O compozitie de imagini din muntii Tatra (partea din Slovacia). Si un pic de photoshop. 🙂
A fost AMA-ul (ask me anything) de pe Reddit cu un refugiat sirian de 18 ani, care e de 9 luni in Germania (in Lebach, undeva langa granita cu Franta/Luxemburg).
Foarte tari raspunsurile lui (spicuiesc):
Well, I had to enter Turkey illegally, so my first encounter in Turkey was with a boot of a soldier, I got beaten up, jailed for three days, then returned back to Syria, one week later I payed ( via a smuggler) some soldiers to let me in Turkey, they took me to the nearest police station where I got a piece of paper with my name on it as an ID card, the town was a majority Kurds, who support PKK, I couldn’t leave the town because that “ID Card” was just for that town, couldn’t work or rent, and they didn’t accept me in the camps on the borders because I’m a single guy ( priority for families and single mothers ), so here’s me, no place to sleep, not allowed to work, can’t go to a school, in the streets, so I decided that Europe was my last solution.
2- “You come to our countries and take our hard earned money, leeching off the welfare system…”
I don’t know how the welfare system works in you country, so I can only speak about the German one, here every refugee gets assistance after being granted asylum, they have to take mandatory integrating and languages courses, which qualify them later to find a job and live on their own, these courses take about 9 months, after passing them, they start pressing you to look for a job, if you couldn’t find one, they look for one for you, and you have to work, you can’t live off the system all your life, I imagine it’s the same through the EU, read about your welfare system in country please.
3- “You are coming in mass numbers, you’re backwards and will commit many crimes…”
Yup, many people came in mass numbers, but we won’t commit crimes, why do you think all these people are criminals? if in Syria, where the judicial and executive branches are well corrupted, and poverty is wide spread, crime wasn’t common at all, at least in my region, so why exactly would these people have a change of heart in a more welcoming and safe country?
4- “Are there ISIS jihadists among the refugees?”
Yes, that is quite a high possibility.
7- “Why does people leave Hungary, Greece, Bulgaria even though it’s quite safe there?”
Because they want a better life, I know it’s such a bad excuse but that’s reality, and I think western Europe take them, not to fulfill their dreams, but to ease the burden on these countries, which can’t possibly manage such huge floods of people, specially in their current economic environment. Does everyone deserve to go to western Europe? nope, personally If I got to Hungary I would definitely stay there, because leaving the country for Germany would be a huge insult to the people of Hungary ( it’s like telling them I’m better than the whole 10 millions of you! ), so take the families from these countries, ease the burden on your neighbors.
Cum a strans banii?
How did you finance your trip? How much did the smuggler(s) ask for?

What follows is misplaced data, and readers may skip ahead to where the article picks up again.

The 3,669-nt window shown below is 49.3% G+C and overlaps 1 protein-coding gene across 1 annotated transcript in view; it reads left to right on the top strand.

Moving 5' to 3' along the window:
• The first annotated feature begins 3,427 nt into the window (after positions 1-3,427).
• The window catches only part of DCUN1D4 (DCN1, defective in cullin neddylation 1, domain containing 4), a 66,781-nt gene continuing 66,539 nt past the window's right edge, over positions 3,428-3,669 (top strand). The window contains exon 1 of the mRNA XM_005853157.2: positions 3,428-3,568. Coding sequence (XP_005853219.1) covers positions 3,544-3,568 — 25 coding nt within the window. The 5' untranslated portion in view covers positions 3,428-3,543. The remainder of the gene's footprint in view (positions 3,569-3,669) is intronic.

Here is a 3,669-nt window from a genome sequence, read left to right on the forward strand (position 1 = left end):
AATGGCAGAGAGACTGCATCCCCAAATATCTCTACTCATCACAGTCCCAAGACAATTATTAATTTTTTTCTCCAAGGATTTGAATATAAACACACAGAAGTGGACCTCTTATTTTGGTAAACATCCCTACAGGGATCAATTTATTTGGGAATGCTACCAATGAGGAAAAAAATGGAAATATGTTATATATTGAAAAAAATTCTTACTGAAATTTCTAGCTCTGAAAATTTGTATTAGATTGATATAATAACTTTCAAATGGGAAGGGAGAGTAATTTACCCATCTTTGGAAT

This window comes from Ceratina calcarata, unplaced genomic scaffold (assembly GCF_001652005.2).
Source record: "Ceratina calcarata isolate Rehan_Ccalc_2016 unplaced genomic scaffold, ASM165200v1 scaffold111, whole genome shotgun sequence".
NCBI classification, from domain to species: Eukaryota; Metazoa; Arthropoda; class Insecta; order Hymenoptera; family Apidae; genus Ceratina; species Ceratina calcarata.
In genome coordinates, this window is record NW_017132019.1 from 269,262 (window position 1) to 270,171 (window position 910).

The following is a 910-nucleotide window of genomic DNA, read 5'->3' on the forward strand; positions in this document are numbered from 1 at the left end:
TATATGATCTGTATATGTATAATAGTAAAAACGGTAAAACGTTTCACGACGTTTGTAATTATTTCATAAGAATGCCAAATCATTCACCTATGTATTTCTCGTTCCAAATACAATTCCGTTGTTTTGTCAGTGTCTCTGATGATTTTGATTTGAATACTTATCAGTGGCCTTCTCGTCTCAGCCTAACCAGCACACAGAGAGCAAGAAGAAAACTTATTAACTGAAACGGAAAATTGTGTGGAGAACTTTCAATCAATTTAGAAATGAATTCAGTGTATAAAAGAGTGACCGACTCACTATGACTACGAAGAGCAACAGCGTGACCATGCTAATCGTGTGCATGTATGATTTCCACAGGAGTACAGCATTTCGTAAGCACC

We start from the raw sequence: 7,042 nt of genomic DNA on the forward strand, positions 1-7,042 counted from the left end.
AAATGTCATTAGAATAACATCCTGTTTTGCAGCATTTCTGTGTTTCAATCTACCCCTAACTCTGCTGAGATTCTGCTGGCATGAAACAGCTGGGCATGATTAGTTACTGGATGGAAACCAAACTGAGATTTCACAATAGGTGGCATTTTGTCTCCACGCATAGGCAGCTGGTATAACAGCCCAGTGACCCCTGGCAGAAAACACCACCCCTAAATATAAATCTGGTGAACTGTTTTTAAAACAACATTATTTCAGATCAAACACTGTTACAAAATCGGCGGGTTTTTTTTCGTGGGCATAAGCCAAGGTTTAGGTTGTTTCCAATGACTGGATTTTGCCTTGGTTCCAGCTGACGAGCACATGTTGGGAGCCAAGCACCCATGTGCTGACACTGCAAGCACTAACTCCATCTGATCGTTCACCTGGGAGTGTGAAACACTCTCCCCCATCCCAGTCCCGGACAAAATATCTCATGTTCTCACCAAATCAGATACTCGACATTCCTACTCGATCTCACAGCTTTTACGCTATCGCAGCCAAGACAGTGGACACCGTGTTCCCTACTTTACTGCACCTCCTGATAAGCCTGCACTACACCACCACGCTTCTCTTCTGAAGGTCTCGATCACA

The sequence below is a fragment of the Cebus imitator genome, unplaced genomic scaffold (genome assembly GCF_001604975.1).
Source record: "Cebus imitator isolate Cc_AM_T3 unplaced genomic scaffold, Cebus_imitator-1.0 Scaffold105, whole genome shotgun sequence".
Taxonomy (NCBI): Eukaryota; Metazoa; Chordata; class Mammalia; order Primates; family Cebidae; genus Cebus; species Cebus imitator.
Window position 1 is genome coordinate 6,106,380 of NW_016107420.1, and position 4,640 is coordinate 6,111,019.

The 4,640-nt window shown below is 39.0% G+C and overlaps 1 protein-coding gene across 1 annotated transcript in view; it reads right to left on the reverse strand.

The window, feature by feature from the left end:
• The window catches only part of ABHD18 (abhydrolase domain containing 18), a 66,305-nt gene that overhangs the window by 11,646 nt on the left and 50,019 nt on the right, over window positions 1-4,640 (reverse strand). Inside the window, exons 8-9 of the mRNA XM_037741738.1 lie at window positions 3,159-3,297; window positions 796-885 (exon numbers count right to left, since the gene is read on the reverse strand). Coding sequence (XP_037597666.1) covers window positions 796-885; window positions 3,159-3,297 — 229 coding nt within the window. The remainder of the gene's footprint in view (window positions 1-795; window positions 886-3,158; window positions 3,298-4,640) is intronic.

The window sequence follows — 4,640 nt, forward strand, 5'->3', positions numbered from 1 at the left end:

[–]StraightOuttaSyria[S] 825 points 12 days ago
sorry didn’t notice your reply.
I had an internet cafe in Syria which brought in very well, and my Dad completed the necessary amount, which was around 11000 euros.
[–]Legendoflemmiwinks 277 points 12 days ago
Did your internet cafe require goverment compliance. Did you have to allow them to install a monitoring system? Were you aware of such things going on that relates to this?
[–]StraightOuttaSyria[S] 425 points 12 days ago
I opened it after the war started, there’s no internet connection, or any telecommunication for that matter, there’s no goverment where I was, no I didn’t monitor anyone.
[–]fuck_with_me 586 points 12 days ago
no internet connection
[–]StraightOuttaSyria[S] 841 points 12 days ago
hahhha, there was no internet connection through ADSL or 3G, so I bought a satellite subscription and opened my cafe, sorry for the confusion.
Si partile amuzante:
[–]TheMindsEIyIe 80 points 12 days ago
Pretty fucking genius for a 16-17 year old (since you are 18 now). What was stopping other Syrians from getting satellite internet?
[–]ValikorWarlock 227 points 12 days ago
not having internet to order it
[–]Consilio_et_Animis 353 points 12 days ago
Ha! That is the most wonderful question. Thank you.
It get’s right to the heart of why mixing folks from different countries is so good. I live in EU, and if I step out of my door now, I am 50m from these restaurants/take-aways.
Turkish / Greek / Indian / Bangladesh / Italian Pizza / Asian Fusion (whatever that is) / Israeli deli & coffee shop
And many of these establishments have authentic people from the relevant countries running them.
[–]StephenSwat 197 points 12 days ago
I live in Amsterdam and there’s an actual North Korean restaurant near my house. It serves proper North Korean food and is staffed by actual North Koreans.
It is also probably a money laundry run by the North Korean government, but whatever.
[–]el___diablo 492 points 12 days ago
It serves proper North Korean food
Can’t help but imagine you being served an empty plate.
[–]StraightOuttaSyria[S] 501 points 12 days ago
That’ll be a bit hard, so in short:
Got a fake Italian ID card, practiced English with an Italian accent, some high-end clothes and hairstyle, got a plane ticket to Germany, and got here 🙂
[–]alrayyes 72 points 12 days ago
Am I the only one immediately reminded by that one scene in Inglorious Basterds?
[–]VickyRhinoHooffs 34 points 11 days ago
Adica scena asta:
Si continuarea, pentru ca m-am gandit ca undeva, cumva, un italian va citi asta si va zice “aha, din cauza astora ma tot freaca politistii vamali in aeroporturi!”:
[–]andythemo 19 points 11 days ago
so THAT’S WHY I always have to spend so much time at passport control whenever I come back to Europe (I’m an Italian living in the middle east)